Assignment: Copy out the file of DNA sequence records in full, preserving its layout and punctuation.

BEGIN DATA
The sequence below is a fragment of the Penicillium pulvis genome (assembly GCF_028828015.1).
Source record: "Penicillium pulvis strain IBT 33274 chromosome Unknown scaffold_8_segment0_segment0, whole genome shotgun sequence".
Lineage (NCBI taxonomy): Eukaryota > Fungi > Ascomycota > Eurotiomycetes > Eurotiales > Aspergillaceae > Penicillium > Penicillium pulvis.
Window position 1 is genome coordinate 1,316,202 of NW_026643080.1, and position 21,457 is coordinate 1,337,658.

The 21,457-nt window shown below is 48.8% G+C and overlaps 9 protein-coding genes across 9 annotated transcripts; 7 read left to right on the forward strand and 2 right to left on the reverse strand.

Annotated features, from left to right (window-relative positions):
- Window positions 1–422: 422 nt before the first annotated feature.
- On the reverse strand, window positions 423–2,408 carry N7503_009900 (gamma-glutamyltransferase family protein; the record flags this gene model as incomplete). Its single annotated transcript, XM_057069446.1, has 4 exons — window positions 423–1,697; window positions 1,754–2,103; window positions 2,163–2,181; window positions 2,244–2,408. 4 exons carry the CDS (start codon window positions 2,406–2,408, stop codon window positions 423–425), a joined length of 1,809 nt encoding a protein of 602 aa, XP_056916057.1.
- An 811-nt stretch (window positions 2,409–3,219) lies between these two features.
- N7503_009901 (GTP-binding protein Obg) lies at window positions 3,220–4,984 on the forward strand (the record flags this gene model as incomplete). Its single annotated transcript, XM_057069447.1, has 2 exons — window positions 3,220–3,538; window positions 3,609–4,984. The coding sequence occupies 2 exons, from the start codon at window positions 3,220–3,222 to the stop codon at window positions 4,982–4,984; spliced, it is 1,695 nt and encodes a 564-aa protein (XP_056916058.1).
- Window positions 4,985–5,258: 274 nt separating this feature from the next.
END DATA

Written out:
The sequence below is a fragment of the Penicillium pulvis genome (assembly GCF_028828015.1).
Source record: "Penicillium pulvis strain IBT 33274 chromosome Unknown scaffold_8_segment0_segment0, whole genome shotgun sequence".
Lineage (NCBI taxonomy): Eukaryota > Fungi > Ascomycota > Eurotiomycetes > Eurotiales > Aspergillaceae > Penicillium > Penicillium pulvis.
Window position 1 is genome coordinate 1,316,202 of NW_026643080.1, and position 21,457 is coordinate 1,337,658.

The 21,457-nt window shown below is 48.8% G+C and overlaps 9 protein-coding genes across 9 annotated transcripts; 7 read left to right on the forward strand and 2 right to left on the reverse strand.

Annotated features, from left to right (window-relative positions):
- Window positions 1–422: 422 nt before the first annotated feature.
- On the reverse strand, window positions 423–2,408 carry N7503_009900 (gamma-glutamyltransferase family protein; the record flags this gene model as incomplete). Its single annotated transcript, XM_057069446.1, has 4 exons — window positions 423–1,697; window positions 1,754–2,103; window positions 2,163–2,181; window positions 2,244–2,408. 4 exons carry the CDS (start codon window positions 2,406–2,408, stop codon window positions 423–425), a joined length of 1,809 nt encoding a protein of 602 aa, XP_056916057.1.
- An 811-nt stretch (window positions 2,409–3,219) lies between these two features.
- N7503_009901 (GTP-binding protein Obg) lies at window positions 3,220–4,984 on the forward strand (the record flags this gene model as incomplete). Its single annotated transcript, XM_057069447.1, has 2 exons — window positions 3,220–3,538; window positions 3,609–4,984. The coding sequence occupies 2 exons, from the start codon at window positions 3,220–3,222 to the stop codon at window positions 4,982–4,984; spliced, it is 1,695 nt and encodes a 564-aa protein (XP_056916058.1).
- Window positions 4,985–5,258: 274 nt separating this feature from the next.